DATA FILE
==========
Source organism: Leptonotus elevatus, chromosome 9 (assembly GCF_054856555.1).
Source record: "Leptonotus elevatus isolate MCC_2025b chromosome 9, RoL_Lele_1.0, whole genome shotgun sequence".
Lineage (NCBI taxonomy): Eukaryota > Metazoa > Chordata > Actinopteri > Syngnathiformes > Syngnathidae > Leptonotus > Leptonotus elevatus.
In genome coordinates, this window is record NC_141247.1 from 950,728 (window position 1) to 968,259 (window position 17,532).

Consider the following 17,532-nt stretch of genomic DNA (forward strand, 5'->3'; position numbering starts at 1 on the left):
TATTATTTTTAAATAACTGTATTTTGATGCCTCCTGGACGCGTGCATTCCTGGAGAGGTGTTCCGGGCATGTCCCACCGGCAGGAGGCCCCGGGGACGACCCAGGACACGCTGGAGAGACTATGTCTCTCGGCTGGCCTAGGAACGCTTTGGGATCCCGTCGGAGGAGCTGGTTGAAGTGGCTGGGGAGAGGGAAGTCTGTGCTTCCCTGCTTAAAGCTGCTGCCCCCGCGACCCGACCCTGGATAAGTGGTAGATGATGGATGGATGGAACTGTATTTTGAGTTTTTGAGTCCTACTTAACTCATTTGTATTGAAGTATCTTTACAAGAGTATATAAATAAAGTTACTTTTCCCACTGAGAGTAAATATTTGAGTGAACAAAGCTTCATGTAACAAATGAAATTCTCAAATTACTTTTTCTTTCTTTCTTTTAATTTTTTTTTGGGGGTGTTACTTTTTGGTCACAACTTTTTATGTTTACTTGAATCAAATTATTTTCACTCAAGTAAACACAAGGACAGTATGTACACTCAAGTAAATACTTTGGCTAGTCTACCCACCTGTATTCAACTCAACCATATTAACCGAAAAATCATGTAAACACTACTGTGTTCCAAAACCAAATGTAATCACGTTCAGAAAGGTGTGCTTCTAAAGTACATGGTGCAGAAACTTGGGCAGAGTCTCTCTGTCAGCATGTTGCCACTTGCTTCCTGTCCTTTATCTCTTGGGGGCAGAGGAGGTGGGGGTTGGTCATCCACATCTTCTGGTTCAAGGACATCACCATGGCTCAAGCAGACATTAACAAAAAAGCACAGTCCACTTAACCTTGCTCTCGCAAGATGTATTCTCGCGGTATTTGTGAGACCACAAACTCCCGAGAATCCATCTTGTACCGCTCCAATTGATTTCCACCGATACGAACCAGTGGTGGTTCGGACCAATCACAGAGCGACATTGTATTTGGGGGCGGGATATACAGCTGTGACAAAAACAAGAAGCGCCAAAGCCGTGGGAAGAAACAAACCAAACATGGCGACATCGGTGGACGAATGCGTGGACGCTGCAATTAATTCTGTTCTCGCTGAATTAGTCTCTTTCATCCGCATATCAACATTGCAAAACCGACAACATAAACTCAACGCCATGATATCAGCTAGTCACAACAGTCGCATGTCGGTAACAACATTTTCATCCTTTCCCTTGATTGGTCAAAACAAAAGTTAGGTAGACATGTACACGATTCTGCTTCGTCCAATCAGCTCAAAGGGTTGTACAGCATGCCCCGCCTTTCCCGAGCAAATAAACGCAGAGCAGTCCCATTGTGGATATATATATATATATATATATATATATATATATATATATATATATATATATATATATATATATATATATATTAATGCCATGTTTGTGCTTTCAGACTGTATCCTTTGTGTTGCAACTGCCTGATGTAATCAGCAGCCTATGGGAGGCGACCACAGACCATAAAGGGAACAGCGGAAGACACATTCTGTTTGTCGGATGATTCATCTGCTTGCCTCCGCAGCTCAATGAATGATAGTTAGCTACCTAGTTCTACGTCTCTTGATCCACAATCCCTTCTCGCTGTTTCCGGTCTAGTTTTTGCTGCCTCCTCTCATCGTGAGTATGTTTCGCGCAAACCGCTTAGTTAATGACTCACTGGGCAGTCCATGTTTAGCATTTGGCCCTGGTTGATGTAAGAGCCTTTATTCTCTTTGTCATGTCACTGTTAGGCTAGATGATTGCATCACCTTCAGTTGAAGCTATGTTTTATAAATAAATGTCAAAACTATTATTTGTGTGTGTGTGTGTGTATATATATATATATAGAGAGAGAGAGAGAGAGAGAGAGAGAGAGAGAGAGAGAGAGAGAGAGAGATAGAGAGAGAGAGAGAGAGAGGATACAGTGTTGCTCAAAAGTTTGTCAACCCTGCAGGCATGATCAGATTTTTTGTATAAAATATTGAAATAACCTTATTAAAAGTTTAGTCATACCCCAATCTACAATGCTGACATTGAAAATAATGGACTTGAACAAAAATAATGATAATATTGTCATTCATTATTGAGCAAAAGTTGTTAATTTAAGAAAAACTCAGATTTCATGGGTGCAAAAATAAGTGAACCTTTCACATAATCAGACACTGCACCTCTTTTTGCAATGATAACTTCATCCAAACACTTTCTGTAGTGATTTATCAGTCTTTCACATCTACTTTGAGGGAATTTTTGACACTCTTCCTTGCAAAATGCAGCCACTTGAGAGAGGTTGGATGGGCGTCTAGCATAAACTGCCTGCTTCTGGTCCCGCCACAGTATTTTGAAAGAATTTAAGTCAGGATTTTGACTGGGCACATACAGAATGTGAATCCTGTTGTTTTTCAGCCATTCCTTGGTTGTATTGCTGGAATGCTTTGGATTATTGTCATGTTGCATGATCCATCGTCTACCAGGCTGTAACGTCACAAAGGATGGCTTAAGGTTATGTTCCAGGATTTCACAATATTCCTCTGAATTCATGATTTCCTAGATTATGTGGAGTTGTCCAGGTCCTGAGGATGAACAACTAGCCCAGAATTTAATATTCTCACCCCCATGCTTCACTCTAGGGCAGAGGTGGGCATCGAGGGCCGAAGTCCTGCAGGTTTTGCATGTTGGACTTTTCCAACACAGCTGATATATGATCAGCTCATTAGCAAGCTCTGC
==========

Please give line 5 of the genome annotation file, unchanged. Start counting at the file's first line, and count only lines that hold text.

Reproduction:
Consider the following 17,532-nt stretch of genomic DNA (forward strand, 5'->3'; position numbering starts at 1 on the left):